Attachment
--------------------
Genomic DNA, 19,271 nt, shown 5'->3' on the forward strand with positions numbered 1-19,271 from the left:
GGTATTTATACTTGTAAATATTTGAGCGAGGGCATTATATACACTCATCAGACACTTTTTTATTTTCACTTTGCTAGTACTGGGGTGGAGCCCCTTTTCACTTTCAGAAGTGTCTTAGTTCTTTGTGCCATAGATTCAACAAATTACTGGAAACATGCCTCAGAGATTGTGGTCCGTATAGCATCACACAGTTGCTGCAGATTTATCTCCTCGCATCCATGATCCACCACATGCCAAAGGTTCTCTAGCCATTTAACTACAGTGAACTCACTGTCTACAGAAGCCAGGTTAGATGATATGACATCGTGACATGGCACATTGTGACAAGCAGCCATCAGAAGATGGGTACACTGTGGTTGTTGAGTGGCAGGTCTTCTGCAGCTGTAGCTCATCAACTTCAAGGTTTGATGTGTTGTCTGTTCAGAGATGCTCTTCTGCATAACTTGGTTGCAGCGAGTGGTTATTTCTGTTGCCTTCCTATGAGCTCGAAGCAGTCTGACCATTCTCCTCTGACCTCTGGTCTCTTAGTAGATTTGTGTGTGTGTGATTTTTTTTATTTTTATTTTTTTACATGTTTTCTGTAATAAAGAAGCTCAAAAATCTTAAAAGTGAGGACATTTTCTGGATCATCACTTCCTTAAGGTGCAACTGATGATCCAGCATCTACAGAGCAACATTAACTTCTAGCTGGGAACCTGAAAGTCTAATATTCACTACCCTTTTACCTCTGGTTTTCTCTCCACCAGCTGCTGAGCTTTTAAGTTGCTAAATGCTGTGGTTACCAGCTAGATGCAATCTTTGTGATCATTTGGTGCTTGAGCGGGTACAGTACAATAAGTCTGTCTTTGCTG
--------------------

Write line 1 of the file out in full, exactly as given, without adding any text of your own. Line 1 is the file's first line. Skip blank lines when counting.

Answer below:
Genomic DNA, 19,271 nt, shown 5'->3' on the forward strand with positions numbered 1-19,271 from the left: